Star Wars Jedi: Fallen Order Impresses with Deep Combat, Exploration

It has been nearly a decade since the last single player-only Star Wars title. Although 2017’s Battlefront II included a brief solo campaign, EA has been largely unsuccessful when attempting to develop offline adventures based on the popular science fantasy franchise since the publisher acquired the license in 2013. After several disclosed attempts, including a cancelled title from the now defunct Visceral Games, EA seems to have finally found a developer it’s willing to trust with the license in a single player capacity in Titanfall and Apex Legends developer Respawn Entertainment. Since 2016, a team led by God of War III director Stig Asmussen has been hard at work on an original Star Wars adventure, and we were recently provided the opportunity to spend some time with the fruits of their labor as the title preps for launch next month.

The vast majority of the story details are still being kept under wraps, but for those unfamiliar with the general premise, Star Wars Jedi: Fallen Order takes place between the events of Episodes III and IV, after Order 66 wipes out the vast majority of Jedis and kicks off the rise of the Galactic Empire. One of those Jedi who has thus far managed to remain hidden is Cal Kestis, an unfinished padawan who is attempting to remain undercover until he is thrust into an interplanetary adventure with great implications. During our time with the game, we got to meet several of Cal’s crewmembers that will be assisting him in his journey aboard the Mantis ship; Cere and Greeze, both of which bring their fair share of personality in cutscenes and optional conversations to help deepen Cal’s tale. In addition to chatting, the Mantis serves as a sort of hub that gives Cal the opportunity to upgrade his lightsaber, check on collectibles and choose his next planetary destination.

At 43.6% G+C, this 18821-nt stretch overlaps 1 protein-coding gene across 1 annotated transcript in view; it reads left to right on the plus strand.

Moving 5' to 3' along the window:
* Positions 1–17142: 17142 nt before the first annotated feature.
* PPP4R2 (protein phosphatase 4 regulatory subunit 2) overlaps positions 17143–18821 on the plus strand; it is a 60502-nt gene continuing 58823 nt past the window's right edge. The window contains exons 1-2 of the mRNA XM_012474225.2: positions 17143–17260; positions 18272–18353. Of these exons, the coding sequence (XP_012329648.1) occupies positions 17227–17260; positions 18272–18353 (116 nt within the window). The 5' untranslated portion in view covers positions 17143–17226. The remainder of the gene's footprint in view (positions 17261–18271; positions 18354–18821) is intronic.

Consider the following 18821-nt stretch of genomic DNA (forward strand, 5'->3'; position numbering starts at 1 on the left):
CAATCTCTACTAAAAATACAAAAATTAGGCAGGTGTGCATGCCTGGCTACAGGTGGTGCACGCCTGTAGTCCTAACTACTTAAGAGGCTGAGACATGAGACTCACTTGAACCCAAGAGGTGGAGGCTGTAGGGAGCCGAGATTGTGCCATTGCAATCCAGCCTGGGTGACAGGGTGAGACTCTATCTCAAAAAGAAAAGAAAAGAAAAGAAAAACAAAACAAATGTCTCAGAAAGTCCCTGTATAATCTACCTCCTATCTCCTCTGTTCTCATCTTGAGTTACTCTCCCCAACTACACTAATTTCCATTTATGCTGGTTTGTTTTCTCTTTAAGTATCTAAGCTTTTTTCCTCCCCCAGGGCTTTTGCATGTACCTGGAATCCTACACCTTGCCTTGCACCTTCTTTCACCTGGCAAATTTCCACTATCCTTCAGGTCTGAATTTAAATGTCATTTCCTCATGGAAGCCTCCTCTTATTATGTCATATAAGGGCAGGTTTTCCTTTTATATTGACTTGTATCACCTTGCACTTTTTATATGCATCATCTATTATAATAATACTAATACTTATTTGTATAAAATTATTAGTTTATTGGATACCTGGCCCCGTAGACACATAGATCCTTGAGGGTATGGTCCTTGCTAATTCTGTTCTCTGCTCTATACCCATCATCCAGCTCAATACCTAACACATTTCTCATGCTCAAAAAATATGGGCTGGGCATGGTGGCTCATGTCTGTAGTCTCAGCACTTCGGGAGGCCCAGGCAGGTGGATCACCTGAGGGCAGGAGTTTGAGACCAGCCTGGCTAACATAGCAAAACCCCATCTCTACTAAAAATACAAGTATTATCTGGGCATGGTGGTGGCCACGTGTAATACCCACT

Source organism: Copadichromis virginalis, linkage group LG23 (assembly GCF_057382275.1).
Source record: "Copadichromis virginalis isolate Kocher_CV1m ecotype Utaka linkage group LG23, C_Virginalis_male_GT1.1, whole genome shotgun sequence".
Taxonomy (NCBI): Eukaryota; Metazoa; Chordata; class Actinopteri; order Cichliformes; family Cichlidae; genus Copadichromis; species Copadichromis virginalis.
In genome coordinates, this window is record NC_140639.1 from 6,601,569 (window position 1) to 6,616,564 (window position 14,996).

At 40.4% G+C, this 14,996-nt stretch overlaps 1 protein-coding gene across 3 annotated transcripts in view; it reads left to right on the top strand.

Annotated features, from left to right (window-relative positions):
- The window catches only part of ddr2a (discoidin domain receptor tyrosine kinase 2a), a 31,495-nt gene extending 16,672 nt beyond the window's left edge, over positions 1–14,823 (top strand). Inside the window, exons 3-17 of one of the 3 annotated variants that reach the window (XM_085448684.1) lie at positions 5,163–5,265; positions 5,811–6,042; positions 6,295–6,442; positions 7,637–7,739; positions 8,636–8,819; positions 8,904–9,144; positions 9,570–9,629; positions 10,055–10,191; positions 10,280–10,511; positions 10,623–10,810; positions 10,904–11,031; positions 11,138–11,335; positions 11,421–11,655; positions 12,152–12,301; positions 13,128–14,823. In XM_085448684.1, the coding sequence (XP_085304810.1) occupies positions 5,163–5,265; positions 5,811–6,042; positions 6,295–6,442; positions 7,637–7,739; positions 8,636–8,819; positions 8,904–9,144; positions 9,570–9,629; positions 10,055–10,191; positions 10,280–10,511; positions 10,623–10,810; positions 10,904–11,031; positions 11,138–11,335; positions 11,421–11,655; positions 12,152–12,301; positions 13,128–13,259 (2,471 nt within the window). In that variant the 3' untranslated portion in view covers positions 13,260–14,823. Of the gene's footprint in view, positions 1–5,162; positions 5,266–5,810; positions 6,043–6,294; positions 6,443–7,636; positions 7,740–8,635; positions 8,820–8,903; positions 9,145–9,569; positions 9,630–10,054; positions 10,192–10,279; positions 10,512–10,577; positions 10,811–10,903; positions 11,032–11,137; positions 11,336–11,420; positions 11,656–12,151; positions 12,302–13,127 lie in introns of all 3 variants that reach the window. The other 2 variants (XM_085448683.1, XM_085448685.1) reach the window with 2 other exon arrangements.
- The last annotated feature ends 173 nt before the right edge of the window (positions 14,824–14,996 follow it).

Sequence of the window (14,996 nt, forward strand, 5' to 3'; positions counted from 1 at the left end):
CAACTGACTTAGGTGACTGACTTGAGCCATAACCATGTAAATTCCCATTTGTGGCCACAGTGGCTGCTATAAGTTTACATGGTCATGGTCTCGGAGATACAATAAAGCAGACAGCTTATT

This slice of gameplay takes place on the original planet of Zeffo, which houses the ruins of an ancient civilization known as the Zeffarians. This section is from early on in the overall campaign, so Cal’s abilities were rather limited, both for lightsaber attacks and Force powers, allowing the core combat to be more properly observed. While one enemy will rarely present too much of a challenge, even a relatively small group of stormtroopers, alien creatures or both can be surprisingly taxing, as the player attempts to keep track of both ranged and close strikes from enemies. Even in the couple hours of gameplay, the variety of enemy types was readily apparent, including Stormtroopers with gatling guns and RPGs in addition to larger beasts that charge down Cal with no hesitation.

Fortunately, the core combat feels smooth and responsive, as the controls allow for simple but effective combinations of Cal’s abilities in addition to a lock-on system that helps players easily keep track of larger encounters. While dodging is a valid means of defense, well-timed blocking is key to surviving these battles, allowing for deflected blasters that return to their target and parry opportunities to quickly take down nearby foes. Offensively, Cal’s light and heavy attacks can chip away at an enemy’s stamina bar even when blows don’t fully connect, similar to Sekiro’s posture system, while Force Slow can halt faraway enemies and Force Pushing can interrupt incoming charges (or send opponents flying off a nearby cliff). As a result, each encounter brings a variety of ways to approach it, and makes them feel rewarding to complete and overcome for both low and high-challenge fights.